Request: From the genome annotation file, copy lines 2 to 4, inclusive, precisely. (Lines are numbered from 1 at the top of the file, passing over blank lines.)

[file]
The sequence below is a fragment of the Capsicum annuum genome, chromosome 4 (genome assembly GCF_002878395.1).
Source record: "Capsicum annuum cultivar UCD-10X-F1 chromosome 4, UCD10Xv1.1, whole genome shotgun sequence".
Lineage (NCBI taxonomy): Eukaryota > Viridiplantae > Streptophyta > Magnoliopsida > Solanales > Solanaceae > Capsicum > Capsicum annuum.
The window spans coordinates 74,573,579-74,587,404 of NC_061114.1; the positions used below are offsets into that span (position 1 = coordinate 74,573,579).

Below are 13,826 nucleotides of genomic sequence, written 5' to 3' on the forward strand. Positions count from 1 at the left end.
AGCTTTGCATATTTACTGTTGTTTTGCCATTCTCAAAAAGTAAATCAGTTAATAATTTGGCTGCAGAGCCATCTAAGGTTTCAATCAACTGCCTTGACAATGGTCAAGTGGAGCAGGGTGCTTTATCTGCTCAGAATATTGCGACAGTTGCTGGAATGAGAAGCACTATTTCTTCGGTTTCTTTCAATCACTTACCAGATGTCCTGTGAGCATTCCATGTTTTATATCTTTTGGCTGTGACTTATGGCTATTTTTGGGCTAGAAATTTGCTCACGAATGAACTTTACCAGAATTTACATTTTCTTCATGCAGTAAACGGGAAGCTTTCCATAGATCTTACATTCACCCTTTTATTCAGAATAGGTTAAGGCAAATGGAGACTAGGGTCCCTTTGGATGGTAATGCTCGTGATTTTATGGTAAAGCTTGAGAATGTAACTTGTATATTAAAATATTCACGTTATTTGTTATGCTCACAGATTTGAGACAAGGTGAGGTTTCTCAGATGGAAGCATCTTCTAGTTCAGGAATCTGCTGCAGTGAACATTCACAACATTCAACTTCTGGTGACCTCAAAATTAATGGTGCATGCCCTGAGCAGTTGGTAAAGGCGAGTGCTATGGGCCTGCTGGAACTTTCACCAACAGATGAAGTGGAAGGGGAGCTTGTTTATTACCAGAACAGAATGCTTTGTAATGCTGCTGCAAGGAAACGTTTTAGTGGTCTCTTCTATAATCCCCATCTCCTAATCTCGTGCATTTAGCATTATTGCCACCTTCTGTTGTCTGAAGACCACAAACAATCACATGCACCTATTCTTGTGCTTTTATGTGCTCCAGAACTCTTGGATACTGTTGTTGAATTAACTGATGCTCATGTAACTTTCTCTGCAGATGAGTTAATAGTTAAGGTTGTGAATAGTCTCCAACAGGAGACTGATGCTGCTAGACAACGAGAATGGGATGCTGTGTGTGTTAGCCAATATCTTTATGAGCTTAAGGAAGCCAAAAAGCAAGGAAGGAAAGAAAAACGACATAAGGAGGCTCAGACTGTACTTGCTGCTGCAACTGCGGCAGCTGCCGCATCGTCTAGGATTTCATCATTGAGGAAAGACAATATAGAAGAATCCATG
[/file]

Source record: "Capsicum annuum cultivar UCD-10X-F1 chromosome 4, UCD10Xv1.1, whole genome shotgun sequence".
Lineage (NCBI taxonomy): Eukaryota > Viridiplantae > Streptophyta > Magnoliopsida > Solanales > Solanaceae > Capsicum > Capsicum annuum.
The window spans coordinates 74,573,579-74,587,404 of NC_061114.1; the positions used below are offsets into that span (position 1 = coordinate 74,573,579).